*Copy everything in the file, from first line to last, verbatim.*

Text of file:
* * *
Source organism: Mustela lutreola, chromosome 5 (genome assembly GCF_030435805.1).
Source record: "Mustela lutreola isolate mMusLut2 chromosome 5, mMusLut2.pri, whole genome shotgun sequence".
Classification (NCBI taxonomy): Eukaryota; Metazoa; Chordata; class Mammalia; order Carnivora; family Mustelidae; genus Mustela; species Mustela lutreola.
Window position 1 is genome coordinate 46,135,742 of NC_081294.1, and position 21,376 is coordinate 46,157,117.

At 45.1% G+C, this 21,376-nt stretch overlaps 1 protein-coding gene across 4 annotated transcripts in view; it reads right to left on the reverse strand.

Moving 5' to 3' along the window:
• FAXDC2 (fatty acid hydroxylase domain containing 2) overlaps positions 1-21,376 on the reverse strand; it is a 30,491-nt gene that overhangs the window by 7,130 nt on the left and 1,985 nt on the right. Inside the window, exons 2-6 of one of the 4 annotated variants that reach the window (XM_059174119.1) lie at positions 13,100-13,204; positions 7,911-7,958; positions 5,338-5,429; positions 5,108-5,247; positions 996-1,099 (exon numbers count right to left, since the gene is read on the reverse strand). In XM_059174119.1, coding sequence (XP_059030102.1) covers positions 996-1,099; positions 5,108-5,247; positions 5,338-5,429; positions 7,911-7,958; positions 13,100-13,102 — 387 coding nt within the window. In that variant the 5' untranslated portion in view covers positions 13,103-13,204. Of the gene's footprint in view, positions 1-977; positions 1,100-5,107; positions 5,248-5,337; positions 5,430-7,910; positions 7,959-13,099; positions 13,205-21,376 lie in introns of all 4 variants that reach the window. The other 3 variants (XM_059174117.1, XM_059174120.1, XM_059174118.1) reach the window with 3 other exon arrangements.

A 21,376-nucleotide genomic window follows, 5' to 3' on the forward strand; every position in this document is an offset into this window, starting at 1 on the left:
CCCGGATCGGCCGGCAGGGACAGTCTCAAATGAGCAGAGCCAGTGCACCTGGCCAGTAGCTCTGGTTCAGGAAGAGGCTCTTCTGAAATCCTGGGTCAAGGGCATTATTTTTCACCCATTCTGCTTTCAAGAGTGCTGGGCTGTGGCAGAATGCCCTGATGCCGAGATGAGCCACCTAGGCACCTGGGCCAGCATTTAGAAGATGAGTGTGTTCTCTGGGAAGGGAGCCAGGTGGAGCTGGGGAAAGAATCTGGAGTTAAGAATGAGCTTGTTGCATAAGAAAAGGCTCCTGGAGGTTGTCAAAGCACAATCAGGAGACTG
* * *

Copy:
Source organism: Mustela lutreola, chromosome 5 (genome assembly GCF_030435805.1).
Source record: "Mustela lutreola isolate mMusLut2 chromosome 5, mMusLut2.pri, whole genome shotgun sequence".
Classification (NCBI taxonomy): Eukaryota; Metazoa; Chordata; class Mammalia; order Carnivora; family Mustelidae; genus Mustela; species Mustela lutreola.
Window position 1 is genome coordinate 46,135,742 of NC_081294.1, and position 21,376 is coordinate 46,157,117.

At 45.1% G+C, this 21,376-nt stretch overlaps 1 protein-coding gene across 4 annotated transcripts in view; it reads right to left on the reverse strand.

Moving 5' to 3' along the window:
• FAXDC2 (fatty acid hydroxylase domain containing 2) overlaps positions 1-21,376 on the reverse strand; it is a 30,491-nt gene that overhangs the window by 7,130 nt on the left and 1,985 nt on the right. Inside the window, exons 2-6 of one of the 4 annotated variants that reach the window (XM_059174119.1) lie at positions 13,100-13,204; positions 7,911-7,958; positions 5,338-5,429; positions 5,108-5,247; positions 996-1,099 (exon numbers count right to left, since the gene is read on the reverse strand). In XM_059174119.1, coding sequence (XP_059030102.1) covers positions 996-1,099; positions 5,108-5,247; positions 5,338-5,429; positions 7,911-7,958; positions 13,100-13,102 — 387 coding nt within the window. In that variant the 5' untranslated portion in view covers positions 13,103-13,204. Of the gene's footprint in view, positions 1-977; positions 1,100-5,107; positions 5,248-5,337; positions 5,430-7,910; positions 7,959-13,099; positions 13,205-21,376 lie in introns of all 4 variants that reach the window. The other 3 variants (XM_059174117.1, XM_059174120.1, XM_059174118.1) reach the window with 3 other exon arrangements.

A 21,376-nucleotide genomic window follows, 5' to 3' on the forward strand; every position in this document is an offset into this window, starting at 1 on the left:
CCCGGATCGGCCGGCAGGGACAGTCTCAAATGAGCAGAGCCAGTGCACCTGGCCAGTAGCTCTGGTTCAGGAAGAGGCTCTTCTGAAATCCTGGGTCAAGGGCATTATTTTTCACCCATTCTGCTTTCAAGAGTGCTGGGCTGTGGCAGAATGCCCTGATGCCGAGATGAGCCACCTAGGCACCTGGGCCAGCATTTAGAAGATGAGTGTGTTCTCTGGGAAGGGAGCCAGGTGGAGCTGGGGAAAGAATCTGGAGTTAAGAATGAGCTTGTTGCATAAGAAAAGGCTCCTGGAGGTTGTCAAAGCACAATCAGGAGACTG